Karisa v Republic (Criminal Appeal E024 of 2021)  KEHC 17167 (KLR) (20 December 2022) (Judgment)
Neutral citation:  KEHC 17167 (KLR)
Republic of Kenya
Criminal Appeal E024 of 2021
SM Githinji, J
December 20, 2022
Edward Kitsao Karisa
(Appeal from Original Conviction and Sentence in Criminal Case No. 407 of 2018 of the Senior Principal Magistrate’s Court at Mariakani-Hon. S.K Ngii, dated 24th December 2020)
1The Appellant was convicted of, and sentenced to serve five (5) years imprisonment for the offence of stealing goods on transit contrary to section 279 (a) of the Penal Code.
2The particulars of the offence are that between 7th and 8th May 2018, at Kwa Magongo Rabai in Kaloleni Sub-County within Kilifi County, along the Mombasa-Nairobi highway; the Appellant together with others stole 121 cartons of assorted electric kettle, 1349 cartons of assorted energy saving lamps, 52 cartons of vacuum flasks and 360 cartons of ceramic floor tiles all valued at Kshs. 11, 533, 400/-, the property of Keyun Hauliers Limited from a motor vehicle registration No. KCH 314N ZF4552; while the said property was on transit from Mombasa to Nairobi.
3The Appellant was charged alongside three others who were notably acquitted.
4Aggrieved by the conviction and the sentence of the trial court, the Appellant lodged the petition of appeal dated 7th January 2021 on the following supplementary grounds:
5The prosecution called a total of 6 witnesses:Bernard Wafula Simiyu [PW1] a driver working at Keyun Hauliers Limited [the complainant company] testified that together with the Appellant and other three drivers, they collected goods from a place he identified as Multiple on 5th May 2018 for transportation. That the five drivers had five different lorries with the Appellant driving vehicle registration no. KCH 314N.As procedure would require, they took the said lorries to Dunross for weighing where his lorry and the Appellant’s were found to be excessively loaded. Their transport manager then ordered them to offload the excess load at the National Cereals Board depot which they later found out was closed for the weekend. Pw1 returned to the depot on Monday 7th May 2018. He received a call from the Appellant who asked him to deliver fuel for him at Mariakani Barracks. The Appellant then drove ahead while he [pw1] took a rest at Meli.Later on that night at 2.00am, the witness received a call from the transport manager who informed him of the Appellant’s allegations that his lorry was involved in an accident somewhere between Masimba and Emali. On arrival, Pw1 found the Appellant’s lorry at the scene with the trailer turned side way. The container was open but the Appellant was not at the scene. He informed police officers at Emali Police Station and stayed guard until 5am when the complainant company officers arrived.Pw1 told the court on cross-examination that at the accident scene, the Appellant’s vehicle had gotten into a ditch but had not overturned. To him, the Appellant was involved in the said accident as he had reported to the company, and that he was not aware that the Appellant had stolen the goods.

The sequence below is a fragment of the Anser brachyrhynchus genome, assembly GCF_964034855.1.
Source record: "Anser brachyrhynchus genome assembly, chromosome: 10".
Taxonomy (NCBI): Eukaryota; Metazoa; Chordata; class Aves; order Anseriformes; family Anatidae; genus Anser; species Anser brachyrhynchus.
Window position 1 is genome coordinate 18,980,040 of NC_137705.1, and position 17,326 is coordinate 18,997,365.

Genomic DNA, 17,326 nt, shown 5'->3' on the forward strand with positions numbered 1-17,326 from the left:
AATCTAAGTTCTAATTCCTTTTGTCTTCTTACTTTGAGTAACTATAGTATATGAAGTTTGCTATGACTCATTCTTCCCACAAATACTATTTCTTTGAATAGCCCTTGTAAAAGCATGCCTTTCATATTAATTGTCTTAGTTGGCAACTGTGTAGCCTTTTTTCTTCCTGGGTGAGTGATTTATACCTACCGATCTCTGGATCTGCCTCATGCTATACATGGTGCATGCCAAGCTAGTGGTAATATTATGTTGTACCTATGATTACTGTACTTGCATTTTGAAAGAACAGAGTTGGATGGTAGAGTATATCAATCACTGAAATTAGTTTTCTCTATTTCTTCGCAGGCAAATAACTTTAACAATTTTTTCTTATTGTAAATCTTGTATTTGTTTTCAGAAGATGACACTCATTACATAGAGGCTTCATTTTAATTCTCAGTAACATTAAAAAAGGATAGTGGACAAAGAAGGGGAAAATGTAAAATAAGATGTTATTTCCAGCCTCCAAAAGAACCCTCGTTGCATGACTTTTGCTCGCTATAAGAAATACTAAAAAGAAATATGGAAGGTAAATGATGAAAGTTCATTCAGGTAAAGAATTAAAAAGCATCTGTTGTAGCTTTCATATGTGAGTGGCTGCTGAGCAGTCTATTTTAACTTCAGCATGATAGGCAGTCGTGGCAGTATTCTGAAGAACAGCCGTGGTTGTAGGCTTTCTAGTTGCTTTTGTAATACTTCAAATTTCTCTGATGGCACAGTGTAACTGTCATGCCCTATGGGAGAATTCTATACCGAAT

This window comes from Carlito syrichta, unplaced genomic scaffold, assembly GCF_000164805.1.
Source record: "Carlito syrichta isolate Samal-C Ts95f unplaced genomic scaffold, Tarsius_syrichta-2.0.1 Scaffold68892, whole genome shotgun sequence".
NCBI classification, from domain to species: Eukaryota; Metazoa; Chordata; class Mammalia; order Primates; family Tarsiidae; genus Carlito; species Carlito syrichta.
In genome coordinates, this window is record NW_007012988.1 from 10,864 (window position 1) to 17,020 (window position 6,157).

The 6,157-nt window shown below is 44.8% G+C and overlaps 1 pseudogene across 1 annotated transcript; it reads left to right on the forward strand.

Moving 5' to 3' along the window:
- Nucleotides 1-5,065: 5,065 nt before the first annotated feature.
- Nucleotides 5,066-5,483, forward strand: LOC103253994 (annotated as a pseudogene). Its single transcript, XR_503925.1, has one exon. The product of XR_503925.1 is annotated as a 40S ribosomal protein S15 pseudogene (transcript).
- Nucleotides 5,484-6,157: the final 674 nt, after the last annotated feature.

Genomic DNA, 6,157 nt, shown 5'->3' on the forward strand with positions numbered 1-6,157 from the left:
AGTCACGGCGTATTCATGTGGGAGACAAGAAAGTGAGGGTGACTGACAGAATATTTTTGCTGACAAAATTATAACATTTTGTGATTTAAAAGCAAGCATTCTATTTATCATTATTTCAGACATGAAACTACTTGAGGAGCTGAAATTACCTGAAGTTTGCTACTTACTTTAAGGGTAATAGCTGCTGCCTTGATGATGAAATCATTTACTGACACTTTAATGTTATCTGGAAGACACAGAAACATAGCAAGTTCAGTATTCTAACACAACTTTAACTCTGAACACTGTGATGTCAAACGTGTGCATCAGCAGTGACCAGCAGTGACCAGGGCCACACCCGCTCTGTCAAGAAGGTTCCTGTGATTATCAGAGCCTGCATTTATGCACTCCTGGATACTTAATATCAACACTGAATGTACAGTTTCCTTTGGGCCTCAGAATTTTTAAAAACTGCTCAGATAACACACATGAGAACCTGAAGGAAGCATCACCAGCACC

6Maulana Mumbai Kamau [PW2] a workshop manager at the Complainant Company, testified that he was called to attend to the vehicle Registration No. KCH 314N assigned to the Appellant and which was involved in an accident. He described that there were scattered bulbs at the scene and that the container was open. Together with a mechanic, they fixed the vehicle which could not start. They then visited the Appellant at Kilome Hospital.On cross-examination, Pw2 stated that he had no proof that the Appellant had stolen any goods.
7Jackson Ngua Nzaro [PW3] the director of the complainant company stated that the said vehicle was ferrying goods described in the charge sheet to Housemart Company Limited. The witness referred the court to the documents evidencing the importation and clearance of the said goods. When he received report of the said accident, he sent Pw2 to the accident scene but he himself went to the scene on 9th May 2018. He established at the scene that the container carrying the goods was open and the vehicle had suffered minor damages in the form of scratches. He was informed that the driver, Appellant herein, had been admitted at a nearby hospital and so he visited him.The Appellant told him that he lost control of the vehicle after another vehicle distracted him with full lights. Thereafter, he went to Emali Police Station where the police officers informed him of their view that the accident could have been staged. When the Appellant was discharged, he beseeched him to give a true account of what had transpired. The Appellant obliged and told them that he offloaded the goods at Mazeras and even led them to the storage house where the said goods were stored in Mazeras.The witness added that they recovered 136 cartons of energy saving lamps and 4 cartons of a different type of energy saving lamps from the said storage and 4 cartons of energy saving lamps from the shop of one Kimani, the owner of the said storage premises.On cross-examination, Pw3 testified that he was aware that some excess load had been offloaded from two vehicles and that the Appellant left Mombasa on 7th May 2018. He added that at the accident scene, the vehicle was on its wheels and that it had not overturned but only leaning on one side. He reiterated that excess load is normally offloaded by the clearing agent under the instructions of the client, and in the presence of KRA officers, after which the container is sealed and released. According to this witness, the Appellant’s vehicle did not have any excess load.